Jeff Tollefson is being honored as a Youth Jobs+ Champion of Change for his innovative work to develop the discipline and skills associated with employment for our country’s youth.
A common theme for teens growing up in low-income environments is the absence of an expectation for a more positive future. A sense of hopelessness can easily set in, leading otherwise promising youth to give up and far too often, drop out. Worse yet, they turn to unhealthy behaviors and activity, such as gang violence that challenges the safety of so many of our urban neighborhoods.
But what if these teens could envision a brighter future for themselves? What if they could see and experience what a professional career feels like, what it could afford them, and begin to see the relevance of education as a key to attaining high-paying jobs, while still in high school? What positive change could we catalyze?
At Genesys Works, we’ve seen what can happen – and it’s transformational. By providing low-income youth with the guidance, tools, resources, and economic opportunities that help them see a path out of poverty and into a world of financial stability and self-sufficiency, we can begin to replace feelings of hopelessness with a vision for a brighter future.
Our program model is simple, yet life-changing. In the summer before their senior year of high school, students undergo an intensive eight-week technical and professional skills “boot camp” where they learn and develop the skills needed to succeed in the next phase of our program – a meaningful year-long paid internship. Students then work nearly 1000 hours during their senior year as business-card-carrying young professionals at one of our corporate partners, supported and guided by caring mentors and supervisors. Succeeding in a professional job helps students see that there is a place for them in the corporate world, something they might not have thought possible until experiencing it for themselves. Many choose to further their education beyond high school as a result.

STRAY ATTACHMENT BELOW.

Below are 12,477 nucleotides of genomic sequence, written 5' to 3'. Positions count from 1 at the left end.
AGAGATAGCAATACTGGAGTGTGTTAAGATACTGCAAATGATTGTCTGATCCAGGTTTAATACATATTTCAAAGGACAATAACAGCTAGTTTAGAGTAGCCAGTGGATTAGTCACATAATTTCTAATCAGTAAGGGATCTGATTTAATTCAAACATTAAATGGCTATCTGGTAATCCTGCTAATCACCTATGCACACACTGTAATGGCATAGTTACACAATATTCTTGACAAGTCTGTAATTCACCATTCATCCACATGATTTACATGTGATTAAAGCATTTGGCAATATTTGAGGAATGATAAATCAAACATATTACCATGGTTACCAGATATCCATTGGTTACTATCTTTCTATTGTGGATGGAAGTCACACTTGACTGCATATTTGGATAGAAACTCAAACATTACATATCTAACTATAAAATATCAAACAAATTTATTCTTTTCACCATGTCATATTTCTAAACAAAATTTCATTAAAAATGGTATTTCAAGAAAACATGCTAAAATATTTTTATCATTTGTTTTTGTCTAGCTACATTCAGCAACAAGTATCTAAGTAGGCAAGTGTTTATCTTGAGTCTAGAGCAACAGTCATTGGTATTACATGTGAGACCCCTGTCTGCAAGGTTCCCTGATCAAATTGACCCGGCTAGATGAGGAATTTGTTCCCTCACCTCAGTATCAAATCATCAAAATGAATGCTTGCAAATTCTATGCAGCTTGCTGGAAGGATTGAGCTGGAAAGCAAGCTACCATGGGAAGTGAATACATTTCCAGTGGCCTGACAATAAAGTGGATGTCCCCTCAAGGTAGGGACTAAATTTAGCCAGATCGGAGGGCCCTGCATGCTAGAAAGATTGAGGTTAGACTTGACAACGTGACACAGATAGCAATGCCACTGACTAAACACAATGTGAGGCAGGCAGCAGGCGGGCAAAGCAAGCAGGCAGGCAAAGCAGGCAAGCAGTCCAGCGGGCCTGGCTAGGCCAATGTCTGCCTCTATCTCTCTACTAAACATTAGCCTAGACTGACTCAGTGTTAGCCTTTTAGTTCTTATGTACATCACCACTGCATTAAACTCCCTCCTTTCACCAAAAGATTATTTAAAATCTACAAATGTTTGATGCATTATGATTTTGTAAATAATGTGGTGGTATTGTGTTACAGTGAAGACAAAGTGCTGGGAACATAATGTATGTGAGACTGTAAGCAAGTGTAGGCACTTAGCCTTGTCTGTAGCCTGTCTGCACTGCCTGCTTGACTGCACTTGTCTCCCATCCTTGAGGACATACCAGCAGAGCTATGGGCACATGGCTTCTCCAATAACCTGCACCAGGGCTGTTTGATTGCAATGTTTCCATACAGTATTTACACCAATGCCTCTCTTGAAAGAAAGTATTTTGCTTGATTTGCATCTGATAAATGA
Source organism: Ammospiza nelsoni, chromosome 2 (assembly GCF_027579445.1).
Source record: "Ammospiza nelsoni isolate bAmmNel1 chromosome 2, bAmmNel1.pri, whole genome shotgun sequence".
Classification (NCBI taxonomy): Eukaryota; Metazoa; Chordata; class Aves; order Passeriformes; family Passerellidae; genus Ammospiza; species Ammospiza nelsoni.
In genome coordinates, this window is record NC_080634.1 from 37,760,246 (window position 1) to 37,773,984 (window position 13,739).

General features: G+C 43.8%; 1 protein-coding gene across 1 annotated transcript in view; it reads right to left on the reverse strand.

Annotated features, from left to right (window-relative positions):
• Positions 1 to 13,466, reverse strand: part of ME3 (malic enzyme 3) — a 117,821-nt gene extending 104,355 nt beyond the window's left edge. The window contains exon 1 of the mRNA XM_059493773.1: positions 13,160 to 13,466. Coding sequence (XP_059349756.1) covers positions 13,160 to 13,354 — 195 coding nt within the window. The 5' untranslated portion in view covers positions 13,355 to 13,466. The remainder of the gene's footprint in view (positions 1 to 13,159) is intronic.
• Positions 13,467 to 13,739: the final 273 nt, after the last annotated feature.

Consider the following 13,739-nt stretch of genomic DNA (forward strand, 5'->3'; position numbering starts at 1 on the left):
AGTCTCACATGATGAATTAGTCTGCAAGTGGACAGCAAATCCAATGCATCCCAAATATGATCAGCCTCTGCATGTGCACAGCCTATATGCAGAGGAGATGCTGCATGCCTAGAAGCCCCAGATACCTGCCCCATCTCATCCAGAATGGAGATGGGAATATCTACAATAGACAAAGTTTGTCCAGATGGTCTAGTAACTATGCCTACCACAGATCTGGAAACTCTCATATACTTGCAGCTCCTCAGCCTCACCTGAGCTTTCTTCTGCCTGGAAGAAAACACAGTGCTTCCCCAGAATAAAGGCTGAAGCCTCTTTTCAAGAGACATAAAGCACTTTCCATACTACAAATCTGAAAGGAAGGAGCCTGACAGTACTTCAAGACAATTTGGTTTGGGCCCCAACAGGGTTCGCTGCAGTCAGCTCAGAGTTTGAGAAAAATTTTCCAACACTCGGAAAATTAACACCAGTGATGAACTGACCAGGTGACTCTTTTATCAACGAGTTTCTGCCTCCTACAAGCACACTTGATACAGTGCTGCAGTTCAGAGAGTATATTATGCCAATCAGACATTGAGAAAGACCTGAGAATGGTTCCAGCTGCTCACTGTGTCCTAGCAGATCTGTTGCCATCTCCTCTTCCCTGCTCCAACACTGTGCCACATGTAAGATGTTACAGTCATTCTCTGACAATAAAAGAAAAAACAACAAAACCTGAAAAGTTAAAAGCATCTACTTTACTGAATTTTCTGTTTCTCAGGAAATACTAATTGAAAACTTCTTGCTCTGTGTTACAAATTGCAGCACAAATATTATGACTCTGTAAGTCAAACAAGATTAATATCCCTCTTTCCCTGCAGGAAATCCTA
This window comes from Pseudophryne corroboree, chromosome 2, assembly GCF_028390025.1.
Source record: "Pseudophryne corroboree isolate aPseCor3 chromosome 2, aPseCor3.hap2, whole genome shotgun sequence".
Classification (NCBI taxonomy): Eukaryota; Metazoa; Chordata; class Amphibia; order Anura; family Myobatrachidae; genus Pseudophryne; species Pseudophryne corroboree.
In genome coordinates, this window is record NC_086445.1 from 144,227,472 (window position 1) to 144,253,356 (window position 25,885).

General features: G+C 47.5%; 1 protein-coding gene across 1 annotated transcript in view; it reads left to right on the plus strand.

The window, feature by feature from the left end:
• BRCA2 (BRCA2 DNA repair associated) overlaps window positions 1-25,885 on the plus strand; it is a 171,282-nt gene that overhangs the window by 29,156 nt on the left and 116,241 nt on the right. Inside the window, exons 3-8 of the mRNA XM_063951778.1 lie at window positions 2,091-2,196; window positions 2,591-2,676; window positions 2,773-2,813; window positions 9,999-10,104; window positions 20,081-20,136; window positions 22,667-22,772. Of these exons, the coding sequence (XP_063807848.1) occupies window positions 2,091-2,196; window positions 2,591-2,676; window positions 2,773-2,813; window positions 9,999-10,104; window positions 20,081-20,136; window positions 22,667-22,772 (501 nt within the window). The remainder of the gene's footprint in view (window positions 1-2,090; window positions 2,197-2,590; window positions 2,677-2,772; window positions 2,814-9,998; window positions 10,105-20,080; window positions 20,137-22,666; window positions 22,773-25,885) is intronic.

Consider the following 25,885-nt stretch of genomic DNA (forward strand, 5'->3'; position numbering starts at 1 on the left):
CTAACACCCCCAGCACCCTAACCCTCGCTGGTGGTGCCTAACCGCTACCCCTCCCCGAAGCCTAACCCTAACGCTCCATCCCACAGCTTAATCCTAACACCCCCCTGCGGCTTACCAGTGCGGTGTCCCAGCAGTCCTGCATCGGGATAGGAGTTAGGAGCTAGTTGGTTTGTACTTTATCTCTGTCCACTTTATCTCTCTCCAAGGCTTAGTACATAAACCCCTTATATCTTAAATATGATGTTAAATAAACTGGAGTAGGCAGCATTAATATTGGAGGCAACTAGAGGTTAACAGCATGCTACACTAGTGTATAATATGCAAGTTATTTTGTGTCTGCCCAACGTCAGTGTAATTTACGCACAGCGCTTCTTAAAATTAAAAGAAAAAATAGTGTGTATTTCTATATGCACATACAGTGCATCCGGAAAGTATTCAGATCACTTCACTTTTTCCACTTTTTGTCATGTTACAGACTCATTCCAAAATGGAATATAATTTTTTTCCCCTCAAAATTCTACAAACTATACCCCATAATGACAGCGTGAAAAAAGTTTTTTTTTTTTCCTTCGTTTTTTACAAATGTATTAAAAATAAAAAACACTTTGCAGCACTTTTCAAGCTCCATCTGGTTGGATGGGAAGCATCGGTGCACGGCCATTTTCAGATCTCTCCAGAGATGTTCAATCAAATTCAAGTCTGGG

Of the 389 students that were trained and placed into meaningful internships in our first five years operating in the Twin Cities, all have graduated from high school with 97% enrolling in college. More importantly, 81% have either now graduated (we celebrated our first college graduates in June) or are still enrolled and on track to graduate. Given that our students come from low-income backgrounds with 96% students of color, we are particularly proud of these young men and women who are truly beating the odds, as the bachelor’s degree attainment rate is less than 10% nationally for the demographic we serve. This is real impact. This is real change. This is what drives us to do more.
The impact on individual student lives is clear. But what may be less obvious is the impact we can have on the broader communities we serve. Take, for example, the growing skills gap we face here in Minnesota. With highly skilled baby boomers leaving the workforce en masse over the next decade, we are faced with a next generation of workers that is far more diverse, and less prepared, than ever before. Schools and companies alike need to intervene to ensure that our youth develop the advanced skills needed to be successful in the modern workplace. Genesys Works serves as a bridge connecting students with opportunities, businesses with technology-proficient workers, and schools with a program providing relevant, real-world educational opportunities for urban teens.
By connecting youth with the right opportunities and support structures at the right time, we can begin to close the educational achievement and economic opportunity gaps that fragment so many segments of our population, and in doing so, make our communities a better place to live and work for all.
Jeff Tollefson serves as Executive Director of Genesys Works – Twin Cities, a non-profit organization helping economically disadvantaged high school students to enter and thrive in the economic mainstream by providing them the knowledge and work experience required to succeed as professionals.